Right now we look at 3 high level outcomes associated with our programming: 1. Framework for Open Field model to continue in the community (foundation laid for future activities) 2. Peer educator model proven effective (youth participants increase knowledge and change attitude) 3. Curriculum and guidelines developed (materials are informed by community of practitioners and participants) For Outcome 1, the desired outcome for success can be separated into two areas: internal and external. Internal success means that community leaders and high school-age junior leaders are willing to serve in their role as peer educators; it means that participating youth are excited to be involved and others from the community are interested to participate. Success means that events are well-attended, enhance safety in public spaces, and become recurring. Success means that more parents show an interest and become involved over the course of the year. Staff reflection, event summaries, and participant feedback via guided discussions and surveys will measure internal success. External success is defined by willingness of partners to continue their involvement, access to the fields and facilities, parents continue to allow their children to participate, and funders are willing to support the project. Survey of stakeholders and analysis of project documents (like attendance records) will measure external success. Outcome 2 is focused on impact in the lives of youth participants. This is the crux of the project and the most important outcome. The stated goals in the project description are highlighted below: - learn leadership and life skills (including transferable skills for future employment) - improve health and well-being - facilitate civic engagement (through active service of youth council and community service projects) Success in Outcome 2 is defined by (a) increase in knowledge as result of information sharing and experiences throughout educational soccer activities in the project; (b) change in attitude, with specific focus on increase in confidence related to new skills and position as role model and mentor; and (c) community service project involvement. Pre and posttest surveys and analysis of project documents will measure changes that occur as a result of this project. Finally, to facilitate monitoring of activities throughout our programming in support of the overall evaluation, CameroonFDP utilizes a Scorecard to capture key information related to outcomes. Metrics including participation rates, positive interactions, conversations with parents, are quantitative results that are recorded on a weekly and monthly basis. The Scorecard is one of the tools used as part of the Entrepreneurial Operating System (https://www.eosworldwide.com) for project management, which CameroonFDP began to utilize at

Despite the instability in Cameroon since late 2016, leaving millions of children without access to proper schooling, one thing that has been a constant: our presence on neighborhood soccer fields and in the lives of our youth. Overcoming chaos in the country, and with support from the United Nations Development Programme, our staff engage more than 1,000 youth in health, education and leadership skill-building activities in 12 different neighborhoods in three cities in Cameroon. In 2019, our first year running programming in Pittsburgh, we have engaged over 150 youth, primarily immigrant and refugees living in low-resources neighborhoods, in positive, healthy sport-based activities with caring adult and teenager role models and provided summer employment to eight teenagers using the same model developed in Cameroon. Here’s what that looks like, by the numbers: 1,250 youth engaged in 2 countries 20+ community events this past year nearly 100 girls engaged in Girls Leadership Initiative and empowerment programming 2-3 educational soccer sessions per week in each community 50+ peer educators trained and active as role models 9 new jobs for community leaders, including 2 past participants, in Cameroon 8 summer jobs in Pittsburgh 300+ parents attending league events Open Field is more than a game. According to preliminary surveys, youth involved in our program for more than two years, as compared to 1st year participants, responded with: - 13% greater confidence in their leadership skills - 40% more likely to complete community service projects - 30% greater sense of responsibility for community Youth involved in our programs today have hope for a better future.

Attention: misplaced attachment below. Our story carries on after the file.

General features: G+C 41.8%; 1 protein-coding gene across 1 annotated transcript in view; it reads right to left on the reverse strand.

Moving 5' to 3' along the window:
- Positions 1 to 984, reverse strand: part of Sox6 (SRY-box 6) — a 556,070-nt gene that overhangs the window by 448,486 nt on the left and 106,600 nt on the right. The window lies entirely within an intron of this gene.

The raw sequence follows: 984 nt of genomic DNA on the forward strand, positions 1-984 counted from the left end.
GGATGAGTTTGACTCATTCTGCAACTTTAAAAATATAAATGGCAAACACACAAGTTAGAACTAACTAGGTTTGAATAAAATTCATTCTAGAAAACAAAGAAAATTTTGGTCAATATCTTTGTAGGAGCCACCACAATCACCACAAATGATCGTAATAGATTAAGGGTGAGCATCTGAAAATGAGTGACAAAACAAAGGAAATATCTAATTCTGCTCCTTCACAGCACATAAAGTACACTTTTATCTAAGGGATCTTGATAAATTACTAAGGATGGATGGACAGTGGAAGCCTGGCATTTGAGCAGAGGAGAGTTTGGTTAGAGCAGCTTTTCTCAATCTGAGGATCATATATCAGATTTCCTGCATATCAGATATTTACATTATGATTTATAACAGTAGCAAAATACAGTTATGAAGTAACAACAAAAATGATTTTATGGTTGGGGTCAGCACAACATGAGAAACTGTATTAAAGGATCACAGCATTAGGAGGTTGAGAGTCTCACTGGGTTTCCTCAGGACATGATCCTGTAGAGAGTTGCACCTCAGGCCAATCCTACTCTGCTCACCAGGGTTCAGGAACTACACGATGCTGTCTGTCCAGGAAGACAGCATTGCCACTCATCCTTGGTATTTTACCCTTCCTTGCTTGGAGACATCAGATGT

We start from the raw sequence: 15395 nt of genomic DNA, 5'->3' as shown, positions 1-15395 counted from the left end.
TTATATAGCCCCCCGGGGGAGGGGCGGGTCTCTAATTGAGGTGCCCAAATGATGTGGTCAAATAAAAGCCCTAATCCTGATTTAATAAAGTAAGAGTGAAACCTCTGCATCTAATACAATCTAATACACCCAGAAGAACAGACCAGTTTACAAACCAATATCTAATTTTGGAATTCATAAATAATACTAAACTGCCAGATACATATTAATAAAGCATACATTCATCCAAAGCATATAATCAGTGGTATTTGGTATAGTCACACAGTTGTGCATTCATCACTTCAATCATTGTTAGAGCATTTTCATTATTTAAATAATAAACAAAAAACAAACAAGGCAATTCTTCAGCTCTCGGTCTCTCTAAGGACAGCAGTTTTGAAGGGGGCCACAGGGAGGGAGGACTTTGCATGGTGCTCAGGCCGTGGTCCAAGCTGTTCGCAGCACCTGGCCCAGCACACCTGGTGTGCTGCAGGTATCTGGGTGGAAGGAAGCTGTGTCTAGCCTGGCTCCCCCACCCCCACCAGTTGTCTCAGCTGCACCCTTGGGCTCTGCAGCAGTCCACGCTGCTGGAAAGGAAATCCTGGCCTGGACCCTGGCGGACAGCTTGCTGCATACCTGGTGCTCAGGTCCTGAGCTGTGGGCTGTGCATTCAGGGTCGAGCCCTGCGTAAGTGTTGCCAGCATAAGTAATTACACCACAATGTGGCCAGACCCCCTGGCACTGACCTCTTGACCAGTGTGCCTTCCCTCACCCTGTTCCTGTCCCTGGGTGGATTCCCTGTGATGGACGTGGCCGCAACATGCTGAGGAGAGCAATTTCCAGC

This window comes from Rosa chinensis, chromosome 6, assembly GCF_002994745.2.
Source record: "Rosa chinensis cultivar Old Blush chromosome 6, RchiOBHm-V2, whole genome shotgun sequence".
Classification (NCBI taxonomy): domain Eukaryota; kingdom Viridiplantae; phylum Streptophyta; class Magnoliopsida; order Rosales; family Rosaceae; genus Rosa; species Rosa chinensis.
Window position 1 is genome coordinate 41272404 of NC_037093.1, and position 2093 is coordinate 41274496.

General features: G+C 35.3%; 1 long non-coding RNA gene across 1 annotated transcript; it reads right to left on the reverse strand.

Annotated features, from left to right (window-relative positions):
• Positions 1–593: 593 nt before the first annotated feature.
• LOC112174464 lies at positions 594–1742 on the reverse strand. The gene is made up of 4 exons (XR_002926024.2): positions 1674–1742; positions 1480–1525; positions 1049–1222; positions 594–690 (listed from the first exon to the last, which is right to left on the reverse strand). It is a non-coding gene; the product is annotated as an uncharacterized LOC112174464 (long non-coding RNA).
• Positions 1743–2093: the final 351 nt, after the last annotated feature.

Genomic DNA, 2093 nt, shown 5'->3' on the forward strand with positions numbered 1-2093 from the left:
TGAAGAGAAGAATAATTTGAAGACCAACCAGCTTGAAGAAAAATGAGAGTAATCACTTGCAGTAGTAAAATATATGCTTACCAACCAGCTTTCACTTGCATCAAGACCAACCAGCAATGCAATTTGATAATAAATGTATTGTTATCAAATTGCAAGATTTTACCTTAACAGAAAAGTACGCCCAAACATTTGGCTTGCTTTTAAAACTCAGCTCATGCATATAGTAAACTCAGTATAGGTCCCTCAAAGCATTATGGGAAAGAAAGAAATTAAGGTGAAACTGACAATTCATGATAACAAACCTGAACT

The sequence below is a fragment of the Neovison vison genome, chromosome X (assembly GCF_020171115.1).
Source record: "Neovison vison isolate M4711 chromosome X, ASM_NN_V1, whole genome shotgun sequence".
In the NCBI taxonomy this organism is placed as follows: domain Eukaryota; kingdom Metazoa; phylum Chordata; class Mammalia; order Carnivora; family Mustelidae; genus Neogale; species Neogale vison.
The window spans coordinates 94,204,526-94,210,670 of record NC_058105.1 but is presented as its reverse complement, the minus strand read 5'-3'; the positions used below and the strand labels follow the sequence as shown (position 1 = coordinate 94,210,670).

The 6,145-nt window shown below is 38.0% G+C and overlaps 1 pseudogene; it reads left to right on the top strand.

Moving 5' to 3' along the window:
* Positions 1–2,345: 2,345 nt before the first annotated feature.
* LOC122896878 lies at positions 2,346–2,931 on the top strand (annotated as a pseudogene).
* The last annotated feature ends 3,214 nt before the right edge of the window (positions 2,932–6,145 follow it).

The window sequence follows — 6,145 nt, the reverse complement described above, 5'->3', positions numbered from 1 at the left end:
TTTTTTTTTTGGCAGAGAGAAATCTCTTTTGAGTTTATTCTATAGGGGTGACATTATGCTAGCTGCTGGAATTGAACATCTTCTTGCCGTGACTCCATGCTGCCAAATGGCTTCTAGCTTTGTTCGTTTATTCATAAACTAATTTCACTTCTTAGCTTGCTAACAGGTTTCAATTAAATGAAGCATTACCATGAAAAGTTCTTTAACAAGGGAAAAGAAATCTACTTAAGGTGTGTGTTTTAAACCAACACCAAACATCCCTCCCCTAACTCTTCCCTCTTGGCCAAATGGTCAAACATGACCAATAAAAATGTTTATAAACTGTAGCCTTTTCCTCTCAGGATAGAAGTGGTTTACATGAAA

External Reviews

Photos

Financials

Open Field

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Operations

The people, governance practices, and partners that make the organization tick.

Need more info?

FREE: Gain immediate access to the following:

  • Address, phone, website and contact information
  • Forms 990 for 2018, 2017 and 2016
  • A Pro report is also available for this organization.

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Board Leadership Practices

GuideStar worked with BoardSource, the national leader in nonprofit board leadership and governance, to create this section, which enables organizations and donors to transparently share information about essential board leadership practices.

SOURCE: Self-reported by organization

BOARD ORIENTATION & EDUCATION

Does the board conduct a formal orientation for new board members and require all board members to sign a written agreement regarding their roles, responsibilities, and expectations?

No

CEO OVERSIGHT

Has the board conducted a formal, written assessment of the chief executive within the past year?

No

ETHICS & TRANSPARENCY

Have the board and senior staff reviewed the conflict-of-interest policy and completed and signed disclosure statements in the past year?

No

BOARD COMPOSITION

Does the board ensure an inclusive board member recruitment process that results in diversity of thought and leadership?

No

BOARD PERFORMANCE

Has the board conducted a formal, written self-assessment of its performance within the past three years?

No

Organizational Demographics

Who works and leads organizations that serve our diverse communities? This organization has voluntarily shared information to answer this important question and to support sector-wide learning. GuideStar partnered on this section with CHANGE Philanthropy and Equity in the Center.

SOURCE: Self-reported; last updated 11/18/2019

Leadership

The organization's leader identifies as:

Race & Ethnicity
White/Caucasian/European
Gender Identity
Male, Not Transgender (Cisgender)

The organization's co-leader identifies as:

No data

Race & Ethnicity

No data

Gender Identity

No data

Sexual Orientation

No data

Disability

No data